Former drug user says jail could be best thing for Todd Harrell

JACKSON COUNTY, MS (WLOX) - A Jackson County man who spent decades addicted to drugs and alcohol said going to jail may be a good thing for Todd Harrell. The founding member of the band 3 Doors Down was arrested Tuesday night in D'Iberville for second offense DUI. Harrell already has a DUI conviction in D'Iberville. He is also facing a vehicular homicide charge in Tennessee.

Rodney Williams is the author of the book "Club Meth to Christ." He said every addict has a different breaking point, and for some people that sobering moment comes while sitting inside of a jail cell.

Now, Williams is the pastor of a Baptist church in Big Point. However, for more than 20 years he was an addict using whatever drug he could get his hands on.

"When you get in that lifestyle it's almost impossible to get out," said Williams.

"It started out being fun and exciting. I could quit and doing when I wanted to. After a time it became I had to do it. It wasn't when I wanted to. It was I had to do it to function."

Williams' substance abuse problem started at the age of 12. In his book, Williams describes his years of addiction in which he didn't care about anything but getting high.

Then in 2002 while cooking meth, an explosion left him with second and third degree burns.

"I've seen people go through so much; jail, death of loved ones. Different people have different breaking points and that night I had finally come to my breaking point where I'd finally had enough."

Williams went to rehab at the Home of Grace in Vancleave, a facility he'd walked out of previously. He said an addict can only get sober when he or she is ready to get sober.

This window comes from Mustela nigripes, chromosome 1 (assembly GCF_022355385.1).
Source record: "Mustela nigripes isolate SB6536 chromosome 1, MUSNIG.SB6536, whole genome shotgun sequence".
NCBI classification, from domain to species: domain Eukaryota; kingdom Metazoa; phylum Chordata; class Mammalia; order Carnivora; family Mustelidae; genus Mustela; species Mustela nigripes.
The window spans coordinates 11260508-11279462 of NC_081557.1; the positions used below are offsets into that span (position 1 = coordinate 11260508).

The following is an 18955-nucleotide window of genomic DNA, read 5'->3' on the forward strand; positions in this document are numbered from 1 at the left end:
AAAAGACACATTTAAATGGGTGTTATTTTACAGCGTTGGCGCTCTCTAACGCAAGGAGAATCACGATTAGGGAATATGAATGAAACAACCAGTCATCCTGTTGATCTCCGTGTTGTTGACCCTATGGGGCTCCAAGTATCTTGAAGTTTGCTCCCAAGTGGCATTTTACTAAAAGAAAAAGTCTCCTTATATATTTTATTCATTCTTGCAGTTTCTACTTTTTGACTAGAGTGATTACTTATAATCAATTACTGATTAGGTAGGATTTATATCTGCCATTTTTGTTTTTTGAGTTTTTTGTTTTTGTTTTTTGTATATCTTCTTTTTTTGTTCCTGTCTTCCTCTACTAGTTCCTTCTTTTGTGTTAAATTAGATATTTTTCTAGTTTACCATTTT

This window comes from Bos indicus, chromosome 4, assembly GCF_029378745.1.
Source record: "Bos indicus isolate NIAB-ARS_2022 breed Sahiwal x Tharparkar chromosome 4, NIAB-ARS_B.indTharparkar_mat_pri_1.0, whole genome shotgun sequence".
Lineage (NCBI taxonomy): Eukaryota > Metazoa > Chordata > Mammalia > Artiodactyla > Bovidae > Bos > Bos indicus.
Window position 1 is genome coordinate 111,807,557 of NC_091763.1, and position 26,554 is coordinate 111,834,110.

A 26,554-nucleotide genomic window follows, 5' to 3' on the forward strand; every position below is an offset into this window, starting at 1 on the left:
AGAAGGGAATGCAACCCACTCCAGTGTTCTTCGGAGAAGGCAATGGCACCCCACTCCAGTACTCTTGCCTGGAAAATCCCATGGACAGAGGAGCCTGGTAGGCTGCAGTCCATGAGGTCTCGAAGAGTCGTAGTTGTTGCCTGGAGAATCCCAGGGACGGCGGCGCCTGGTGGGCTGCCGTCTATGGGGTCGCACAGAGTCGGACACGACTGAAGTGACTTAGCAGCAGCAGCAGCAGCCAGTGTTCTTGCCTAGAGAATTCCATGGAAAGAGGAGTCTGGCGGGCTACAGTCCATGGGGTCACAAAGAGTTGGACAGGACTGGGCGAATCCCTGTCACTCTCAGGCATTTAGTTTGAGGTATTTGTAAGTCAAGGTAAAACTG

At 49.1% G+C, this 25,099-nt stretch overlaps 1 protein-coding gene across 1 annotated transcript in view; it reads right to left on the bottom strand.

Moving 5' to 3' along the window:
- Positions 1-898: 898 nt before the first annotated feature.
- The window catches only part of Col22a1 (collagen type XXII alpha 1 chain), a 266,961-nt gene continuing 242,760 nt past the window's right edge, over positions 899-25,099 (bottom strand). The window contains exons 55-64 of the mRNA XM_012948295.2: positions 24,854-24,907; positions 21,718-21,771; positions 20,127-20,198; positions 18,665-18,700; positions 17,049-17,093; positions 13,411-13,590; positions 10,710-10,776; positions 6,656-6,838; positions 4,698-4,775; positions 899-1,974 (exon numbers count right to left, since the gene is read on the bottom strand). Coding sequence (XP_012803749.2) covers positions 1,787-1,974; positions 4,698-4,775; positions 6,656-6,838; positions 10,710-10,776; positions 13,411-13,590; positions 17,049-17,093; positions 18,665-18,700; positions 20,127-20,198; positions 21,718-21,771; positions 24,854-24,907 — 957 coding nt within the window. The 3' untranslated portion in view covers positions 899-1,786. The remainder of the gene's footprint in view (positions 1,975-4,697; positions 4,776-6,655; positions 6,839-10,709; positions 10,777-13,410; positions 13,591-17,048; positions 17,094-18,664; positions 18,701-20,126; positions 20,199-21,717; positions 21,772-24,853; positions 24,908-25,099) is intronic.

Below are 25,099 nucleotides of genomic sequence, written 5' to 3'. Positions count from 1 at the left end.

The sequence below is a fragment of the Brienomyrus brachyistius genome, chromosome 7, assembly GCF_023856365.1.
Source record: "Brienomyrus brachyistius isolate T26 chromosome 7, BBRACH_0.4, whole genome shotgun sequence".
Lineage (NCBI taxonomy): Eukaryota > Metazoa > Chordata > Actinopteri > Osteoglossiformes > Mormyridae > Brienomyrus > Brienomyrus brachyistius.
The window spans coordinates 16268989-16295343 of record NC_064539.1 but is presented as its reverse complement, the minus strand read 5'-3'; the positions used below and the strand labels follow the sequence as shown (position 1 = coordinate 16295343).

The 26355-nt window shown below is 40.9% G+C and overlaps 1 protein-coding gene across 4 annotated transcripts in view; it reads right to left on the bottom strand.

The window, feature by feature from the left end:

"If they don't want the help then it's not going to do them no good. That's why it's so good for a lot of people to go to jail because it's a wake-up call that 'hey, this causing me some serious problems'."

Williams said going to jail may be what helps break Harrell from the bondage of addiction. The pastor said it's hard for most of the public to understand the strong hold that addiction has.

"I still had the mentality of dealing with things of a 12 year old. Even if people go and try to get help, it's a point of maturity. They've got to go through to learn how to cope with things the correct way. When they have a major struggle and life comes upon them, they go back to the only thing they really know how to cope with."

He said sometimes well meaning parents do more harm than good.

"People all the time want help for their son and they're praying for them. Then they go to jail and they run down there and bail them out. I say that's not good. You need to leave them in there and get a good taste of what jail is. It's a wake-up call for them. It also gives them a chance to sober up and to think clearly again, because when you're under the influence of the drugs and alcohol you can't think clearly. You want out so you can go get high and drunk again."

Harrell was convicted of DUI first offense after a 2012 incident in which he slammed into a vehicle stopped at a stop sign on Lemoyne Boulevard. A judge sentenced him to two days in jail which was suspended on the condition he stays out of trouble for the next six months.

WLOX has attempted to contact the D'Iberville city prosecutor's office to see if there are any plans to make Harrell serve that jail time, but so far we've been unable to reach anyone for comment.

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